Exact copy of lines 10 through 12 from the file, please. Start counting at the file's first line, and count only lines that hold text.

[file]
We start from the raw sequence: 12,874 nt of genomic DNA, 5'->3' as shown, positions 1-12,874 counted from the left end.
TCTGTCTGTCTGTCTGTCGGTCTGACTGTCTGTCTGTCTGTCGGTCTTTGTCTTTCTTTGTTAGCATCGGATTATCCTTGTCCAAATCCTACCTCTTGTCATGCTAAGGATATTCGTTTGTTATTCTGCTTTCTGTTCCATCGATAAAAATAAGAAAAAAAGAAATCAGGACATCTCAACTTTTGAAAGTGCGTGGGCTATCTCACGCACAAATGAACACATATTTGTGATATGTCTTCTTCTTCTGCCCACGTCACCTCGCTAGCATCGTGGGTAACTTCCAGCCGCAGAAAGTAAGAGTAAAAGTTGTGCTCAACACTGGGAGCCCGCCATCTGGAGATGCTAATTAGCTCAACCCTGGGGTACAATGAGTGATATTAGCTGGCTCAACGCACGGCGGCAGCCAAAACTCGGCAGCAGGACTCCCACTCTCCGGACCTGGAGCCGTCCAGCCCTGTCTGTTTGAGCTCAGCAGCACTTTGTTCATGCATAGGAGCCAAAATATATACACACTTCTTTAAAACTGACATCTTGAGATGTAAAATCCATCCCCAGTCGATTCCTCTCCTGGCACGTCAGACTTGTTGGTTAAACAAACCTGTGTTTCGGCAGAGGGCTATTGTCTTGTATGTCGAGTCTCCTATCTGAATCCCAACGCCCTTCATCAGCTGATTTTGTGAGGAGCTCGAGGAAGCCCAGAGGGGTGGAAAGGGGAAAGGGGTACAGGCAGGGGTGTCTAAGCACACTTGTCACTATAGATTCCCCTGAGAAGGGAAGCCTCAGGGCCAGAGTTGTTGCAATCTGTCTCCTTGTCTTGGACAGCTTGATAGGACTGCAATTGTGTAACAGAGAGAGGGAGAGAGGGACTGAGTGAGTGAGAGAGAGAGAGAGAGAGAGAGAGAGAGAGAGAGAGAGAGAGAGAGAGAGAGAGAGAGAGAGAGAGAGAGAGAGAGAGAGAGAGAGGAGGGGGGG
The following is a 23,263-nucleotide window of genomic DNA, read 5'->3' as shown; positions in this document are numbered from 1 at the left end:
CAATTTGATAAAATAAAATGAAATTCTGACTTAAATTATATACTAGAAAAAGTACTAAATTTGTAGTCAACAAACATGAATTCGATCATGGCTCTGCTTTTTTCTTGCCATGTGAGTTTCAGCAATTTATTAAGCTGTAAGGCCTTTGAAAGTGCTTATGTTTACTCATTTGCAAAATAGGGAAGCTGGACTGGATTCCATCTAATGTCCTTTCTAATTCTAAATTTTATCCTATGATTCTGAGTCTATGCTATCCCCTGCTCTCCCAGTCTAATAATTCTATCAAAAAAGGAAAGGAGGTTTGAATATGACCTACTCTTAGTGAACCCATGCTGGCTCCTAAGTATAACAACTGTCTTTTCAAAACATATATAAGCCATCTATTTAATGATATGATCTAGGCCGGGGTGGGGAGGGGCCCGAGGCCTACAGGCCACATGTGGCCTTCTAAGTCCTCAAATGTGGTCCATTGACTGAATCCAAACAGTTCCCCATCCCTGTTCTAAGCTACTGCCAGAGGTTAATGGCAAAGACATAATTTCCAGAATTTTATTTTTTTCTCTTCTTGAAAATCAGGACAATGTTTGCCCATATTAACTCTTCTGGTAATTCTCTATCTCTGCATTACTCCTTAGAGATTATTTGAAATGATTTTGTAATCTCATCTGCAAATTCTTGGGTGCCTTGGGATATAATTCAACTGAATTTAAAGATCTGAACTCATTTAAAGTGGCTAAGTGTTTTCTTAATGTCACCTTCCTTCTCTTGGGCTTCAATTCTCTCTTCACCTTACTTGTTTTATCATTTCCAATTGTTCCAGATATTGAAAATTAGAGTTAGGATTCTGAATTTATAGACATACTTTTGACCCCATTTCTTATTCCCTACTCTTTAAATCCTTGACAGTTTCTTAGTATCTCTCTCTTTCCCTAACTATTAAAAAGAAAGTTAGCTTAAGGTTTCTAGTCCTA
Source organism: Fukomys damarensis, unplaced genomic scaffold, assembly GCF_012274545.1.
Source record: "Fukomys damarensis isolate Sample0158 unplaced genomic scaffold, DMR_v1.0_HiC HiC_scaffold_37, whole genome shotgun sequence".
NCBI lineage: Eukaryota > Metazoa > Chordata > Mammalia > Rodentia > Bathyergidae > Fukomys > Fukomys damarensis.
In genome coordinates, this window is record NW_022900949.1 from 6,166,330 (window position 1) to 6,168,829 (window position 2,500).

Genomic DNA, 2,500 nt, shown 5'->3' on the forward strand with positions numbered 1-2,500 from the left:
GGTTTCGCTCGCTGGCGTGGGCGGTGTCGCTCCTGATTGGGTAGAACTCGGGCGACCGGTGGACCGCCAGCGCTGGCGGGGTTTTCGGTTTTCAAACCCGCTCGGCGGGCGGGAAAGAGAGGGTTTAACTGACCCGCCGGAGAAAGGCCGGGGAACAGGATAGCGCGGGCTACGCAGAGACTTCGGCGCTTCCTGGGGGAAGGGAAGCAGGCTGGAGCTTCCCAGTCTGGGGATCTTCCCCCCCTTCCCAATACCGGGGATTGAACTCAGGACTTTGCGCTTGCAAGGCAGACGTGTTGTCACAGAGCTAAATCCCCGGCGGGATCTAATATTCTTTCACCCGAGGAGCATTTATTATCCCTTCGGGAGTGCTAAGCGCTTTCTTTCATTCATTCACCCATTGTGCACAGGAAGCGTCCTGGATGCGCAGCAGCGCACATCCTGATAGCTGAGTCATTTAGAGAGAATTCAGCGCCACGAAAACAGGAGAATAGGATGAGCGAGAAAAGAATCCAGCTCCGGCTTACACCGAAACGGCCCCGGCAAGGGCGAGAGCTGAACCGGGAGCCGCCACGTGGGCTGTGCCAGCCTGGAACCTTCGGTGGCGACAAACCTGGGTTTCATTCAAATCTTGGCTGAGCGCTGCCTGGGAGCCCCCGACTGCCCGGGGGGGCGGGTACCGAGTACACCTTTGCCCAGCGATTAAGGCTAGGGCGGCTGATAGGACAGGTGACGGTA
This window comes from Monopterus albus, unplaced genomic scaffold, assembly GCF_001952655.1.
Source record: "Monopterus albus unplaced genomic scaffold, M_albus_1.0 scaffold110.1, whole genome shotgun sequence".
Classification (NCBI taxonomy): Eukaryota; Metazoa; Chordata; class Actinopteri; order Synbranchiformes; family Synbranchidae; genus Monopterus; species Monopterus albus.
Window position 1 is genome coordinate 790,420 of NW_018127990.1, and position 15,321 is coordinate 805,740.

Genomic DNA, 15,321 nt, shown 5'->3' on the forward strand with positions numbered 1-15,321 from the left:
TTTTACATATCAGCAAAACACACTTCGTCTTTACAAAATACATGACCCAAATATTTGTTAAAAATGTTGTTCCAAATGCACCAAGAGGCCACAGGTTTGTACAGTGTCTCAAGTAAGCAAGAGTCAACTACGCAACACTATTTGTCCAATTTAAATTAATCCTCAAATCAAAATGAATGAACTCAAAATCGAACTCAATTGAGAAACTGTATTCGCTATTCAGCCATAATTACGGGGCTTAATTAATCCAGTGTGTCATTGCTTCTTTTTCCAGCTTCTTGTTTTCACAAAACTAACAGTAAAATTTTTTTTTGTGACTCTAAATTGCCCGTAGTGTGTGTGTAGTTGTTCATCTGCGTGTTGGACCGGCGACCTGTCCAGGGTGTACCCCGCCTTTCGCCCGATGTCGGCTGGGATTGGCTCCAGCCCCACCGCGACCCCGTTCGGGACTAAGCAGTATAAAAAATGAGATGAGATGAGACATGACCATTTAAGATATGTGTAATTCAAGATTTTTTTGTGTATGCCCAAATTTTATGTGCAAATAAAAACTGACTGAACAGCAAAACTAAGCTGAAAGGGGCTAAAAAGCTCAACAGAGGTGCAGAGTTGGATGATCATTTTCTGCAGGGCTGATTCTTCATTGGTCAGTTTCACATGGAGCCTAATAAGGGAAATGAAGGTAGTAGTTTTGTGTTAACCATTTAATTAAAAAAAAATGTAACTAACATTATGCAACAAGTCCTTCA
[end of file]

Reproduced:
GGTTTCGCTCGCTGGCGTGGGCGGTGTCGCTCCTGATTGGGTAGAACTCGGGCGACCGGTGGACCGCCAGCGCTGGCGGGGTTTTCGGTTTTCAAACCCGCTCGGCGGGCGGGAAAGAGAGGGTTTAACTGACCCGCCGGAGAAAGGCCGGGGAACAGGATAGCGCGGGCTACGCAGAGACTTCGGCGCTTCCTGGGGGAAGGGAAGCAGGCTGGAGCTTCCCAGTCTGGGGATCTTCCCCCCCTTCCCAATACCGGGGATTGAACTCAGGACTTTGCGCTTGCAAGGCAGACGTGTTGTCACAGAGCTAAATCCCCGGCGGGATCTAATATTCTTTCACCCGAGGAGCATTTATTATCCCTTCGGGAGTGCTAAGCGCTTTCTTTCATTCATTCACCCATTGTGCACAGGAAGCGTCCTGGATGCGCAGCAGCGCACATCCTGATAGCTGAGTCATTTAGAGAGAATTCAGCGCCACGAAAACAGGAGAATAGGATGAGCGAGAAAAGAATCCAGCTCCGGCTTACACCGAAACGGCCCCGGCAAGGGCGAGAGCTGAACCGGGAGCCGCCACGTGGGCTGTGCCAGCCTGGAACCTTCGGTGGCGACAAACCTGGGTTTCATTCAAATCTTGGCTGAGCGCTGCCTGGGAGCCCCCGACTGCCCGGGGGGGCGGGTACCGAGTACACCTTTGCCCAGCGATTAAGGCTAGGGCGGCTGATAGGACAGGTGACGGTA
This window comes from Monopterus albus, unplaced genomic scaffold, assembly GCF_001952655.1.
Source record: "Monopterus albus unplaced genomic scaffold, M_albus_1.0 scaffold110.1, whole genome shotgun sequence".